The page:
Systematic traders have a huge advantage over discretionary traders because the system defines exactly what actions we should take in the markets at all times. We know this because our rules are fully defined and completely objective – we do not require any discretion to make our entry decisions.
While this advantage is huge, there is also a corresponding curse – the constant thought of “How can I make my trading system better?” can lead to endless tinkering, optimization and modifications that can ultimately result in a trader hopelessly curve fitting their trading system to past data and losing money in real time trading.
A single trading system can make you a lot of money, but markets can change and rules can be improved. We need to investigate ideas to improve our systems so we don’t leave too much money on the table, but we need to do it in the right way.
When we come up with a new idea for one of our trading systems we have three choices:
- Add it to the system
- Swap out an existing rule
- Throw away the new idea and leave the system as it is
There are always opportunities to improve our trading systems, but how do we know when adding a new rule will make your system better in real time rather than just curve fit it more to past data? In this article I will share with you a simple model to help you avoid the curve fitting curse and make improving your trading systems much easier.
Why Most Trading System Improvement Attempts Fail
When you create a trading system you need a rule to cover each of the components in the diagram below. If you are missing any one of these components then your trading system is not complete and you will either lose money or leave a lot of money on the table.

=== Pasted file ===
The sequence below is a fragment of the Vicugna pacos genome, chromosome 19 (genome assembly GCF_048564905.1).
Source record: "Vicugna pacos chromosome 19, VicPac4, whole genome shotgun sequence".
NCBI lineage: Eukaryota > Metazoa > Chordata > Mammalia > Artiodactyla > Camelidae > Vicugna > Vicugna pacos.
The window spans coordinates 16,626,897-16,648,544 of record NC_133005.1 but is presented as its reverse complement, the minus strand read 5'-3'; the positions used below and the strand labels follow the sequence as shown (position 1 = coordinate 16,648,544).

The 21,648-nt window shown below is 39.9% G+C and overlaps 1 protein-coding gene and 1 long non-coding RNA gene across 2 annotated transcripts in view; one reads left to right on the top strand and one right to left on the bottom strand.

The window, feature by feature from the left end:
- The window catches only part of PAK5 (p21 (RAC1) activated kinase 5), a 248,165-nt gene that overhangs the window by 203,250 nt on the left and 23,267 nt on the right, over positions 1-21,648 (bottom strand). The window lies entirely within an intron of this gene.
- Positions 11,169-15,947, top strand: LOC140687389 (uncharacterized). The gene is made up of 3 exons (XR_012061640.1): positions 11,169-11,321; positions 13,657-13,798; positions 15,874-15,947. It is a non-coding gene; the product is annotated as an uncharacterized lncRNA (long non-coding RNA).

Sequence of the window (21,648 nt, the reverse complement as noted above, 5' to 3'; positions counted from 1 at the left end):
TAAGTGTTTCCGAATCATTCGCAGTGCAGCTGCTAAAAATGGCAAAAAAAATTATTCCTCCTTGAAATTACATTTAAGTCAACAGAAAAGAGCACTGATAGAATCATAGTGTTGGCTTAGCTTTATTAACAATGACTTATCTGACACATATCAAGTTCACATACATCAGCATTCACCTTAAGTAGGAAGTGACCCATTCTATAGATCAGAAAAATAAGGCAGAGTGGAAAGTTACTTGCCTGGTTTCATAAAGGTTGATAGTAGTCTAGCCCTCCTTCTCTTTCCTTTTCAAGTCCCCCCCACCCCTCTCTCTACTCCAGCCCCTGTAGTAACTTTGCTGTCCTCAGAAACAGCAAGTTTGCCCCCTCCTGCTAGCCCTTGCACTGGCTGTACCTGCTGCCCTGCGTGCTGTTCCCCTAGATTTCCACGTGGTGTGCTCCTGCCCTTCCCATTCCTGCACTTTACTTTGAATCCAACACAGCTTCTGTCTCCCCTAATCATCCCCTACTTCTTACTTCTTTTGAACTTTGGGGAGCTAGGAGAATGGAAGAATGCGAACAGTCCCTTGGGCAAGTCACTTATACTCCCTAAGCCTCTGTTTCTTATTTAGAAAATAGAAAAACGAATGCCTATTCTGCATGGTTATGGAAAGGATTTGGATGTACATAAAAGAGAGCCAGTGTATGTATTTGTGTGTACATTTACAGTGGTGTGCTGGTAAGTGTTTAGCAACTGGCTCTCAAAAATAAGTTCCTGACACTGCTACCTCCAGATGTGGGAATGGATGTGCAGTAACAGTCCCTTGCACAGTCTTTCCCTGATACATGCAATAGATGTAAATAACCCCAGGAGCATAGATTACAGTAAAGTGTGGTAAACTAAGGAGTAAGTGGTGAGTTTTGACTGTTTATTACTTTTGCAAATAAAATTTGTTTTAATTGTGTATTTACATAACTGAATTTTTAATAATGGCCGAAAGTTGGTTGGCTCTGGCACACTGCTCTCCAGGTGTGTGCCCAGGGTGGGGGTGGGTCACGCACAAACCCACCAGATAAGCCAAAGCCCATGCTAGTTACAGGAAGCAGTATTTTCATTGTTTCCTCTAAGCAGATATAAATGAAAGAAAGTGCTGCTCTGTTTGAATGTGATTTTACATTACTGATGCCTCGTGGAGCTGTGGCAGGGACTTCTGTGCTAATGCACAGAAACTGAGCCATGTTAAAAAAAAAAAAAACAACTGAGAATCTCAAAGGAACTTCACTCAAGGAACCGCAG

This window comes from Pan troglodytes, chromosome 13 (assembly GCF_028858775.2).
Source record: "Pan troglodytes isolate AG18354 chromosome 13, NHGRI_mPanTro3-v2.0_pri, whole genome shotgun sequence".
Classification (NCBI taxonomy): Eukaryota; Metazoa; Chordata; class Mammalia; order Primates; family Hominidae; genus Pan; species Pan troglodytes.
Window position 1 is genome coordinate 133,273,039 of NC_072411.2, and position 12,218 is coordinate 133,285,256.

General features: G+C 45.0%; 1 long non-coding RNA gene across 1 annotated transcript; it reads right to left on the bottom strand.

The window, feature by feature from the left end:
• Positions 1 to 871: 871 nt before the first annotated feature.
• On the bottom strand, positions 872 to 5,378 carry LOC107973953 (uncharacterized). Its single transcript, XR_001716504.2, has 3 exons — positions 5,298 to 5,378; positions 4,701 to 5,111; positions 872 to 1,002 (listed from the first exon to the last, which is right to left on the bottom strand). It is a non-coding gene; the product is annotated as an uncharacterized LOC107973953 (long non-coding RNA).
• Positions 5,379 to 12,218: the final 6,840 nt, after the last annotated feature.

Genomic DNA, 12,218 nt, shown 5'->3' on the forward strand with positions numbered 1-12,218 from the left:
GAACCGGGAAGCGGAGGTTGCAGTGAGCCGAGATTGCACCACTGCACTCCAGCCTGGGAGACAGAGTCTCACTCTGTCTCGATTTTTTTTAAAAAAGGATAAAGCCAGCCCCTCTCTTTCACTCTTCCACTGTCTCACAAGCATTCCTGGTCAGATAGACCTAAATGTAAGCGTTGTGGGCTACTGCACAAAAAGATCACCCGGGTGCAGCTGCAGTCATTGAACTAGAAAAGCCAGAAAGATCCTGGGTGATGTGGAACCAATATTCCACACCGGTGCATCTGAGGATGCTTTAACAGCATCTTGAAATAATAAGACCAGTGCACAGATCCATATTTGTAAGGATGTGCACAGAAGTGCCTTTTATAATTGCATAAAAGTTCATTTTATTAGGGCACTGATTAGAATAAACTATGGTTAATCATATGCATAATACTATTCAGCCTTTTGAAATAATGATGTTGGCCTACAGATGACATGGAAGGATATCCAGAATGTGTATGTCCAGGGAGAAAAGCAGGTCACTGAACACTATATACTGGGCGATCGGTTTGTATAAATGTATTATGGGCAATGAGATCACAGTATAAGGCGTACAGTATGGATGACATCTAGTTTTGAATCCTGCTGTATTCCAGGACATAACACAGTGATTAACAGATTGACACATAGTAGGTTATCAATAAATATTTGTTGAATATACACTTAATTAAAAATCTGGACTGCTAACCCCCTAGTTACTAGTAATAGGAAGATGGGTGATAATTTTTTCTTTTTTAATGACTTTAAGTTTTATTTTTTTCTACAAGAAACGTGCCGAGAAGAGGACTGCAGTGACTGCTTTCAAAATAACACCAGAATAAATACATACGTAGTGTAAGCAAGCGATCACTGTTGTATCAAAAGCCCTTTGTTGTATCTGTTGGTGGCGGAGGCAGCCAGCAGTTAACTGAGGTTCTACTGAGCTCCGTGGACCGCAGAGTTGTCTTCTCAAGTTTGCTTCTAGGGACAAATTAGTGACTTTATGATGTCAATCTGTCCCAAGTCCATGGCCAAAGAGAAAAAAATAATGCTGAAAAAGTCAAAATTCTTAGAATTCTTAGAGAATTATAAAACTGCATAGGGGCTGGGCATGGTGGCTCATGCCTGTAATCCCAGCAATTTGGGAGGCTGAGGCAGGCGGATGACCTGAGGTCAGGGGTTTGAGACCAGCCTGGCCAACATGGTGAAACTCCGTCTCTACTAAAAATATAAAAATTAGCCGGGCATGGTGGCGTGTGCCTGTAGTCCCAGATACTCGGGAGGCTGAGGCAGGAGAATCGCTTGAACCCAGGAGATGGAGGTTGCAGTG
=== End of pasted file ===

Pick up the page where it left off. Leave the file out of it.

Once you have a complete trading system, there is an ongoing process of monitoring, optimization and improvement. After the initial design phase, this is what trips up most systematic traders.
The usual (flawed) approach traders take is to follow the system until something happens that they don’t like (for example a drawdown or a losing trade) then add new rules to the system to avoid that type of market behaviour in future. This is illustrated below.
This approach is flawed because it results in increasing complexity and highly specific trading rules that are designed to eliminate a specific trade or set of conditions. This is the essence of curve fitting and needs to be avoided at all costs. This approach produces amazing looking backtests because the system ends up curve fit to past market conditions. A system refined like this will degrade substantially or lose money in real time trading.
The problem with this approach is that you generally add more of the same types of rules to your trading system with incremental results. If you already have a long term trend filter based on price, then adding a second long term trend filter that uses price in a slightly different way is not going to have a real and dramatic impact on your trading system’s performance. At best all it will do is tweak the results on a small number of trades, and this is just curve fitting to past price movements so we want to avoid this!
Improved Framework For Trading System Improvement
I often say to my students, when we are designing trading systems we are looking for rules that work like a sledgehammer, not like a scalpel. This means we want any new rule in our system to give a big, obvious improvements, not minor tweaks that carve out a small blemish from our backtest.
We need a better process for refining our trading system.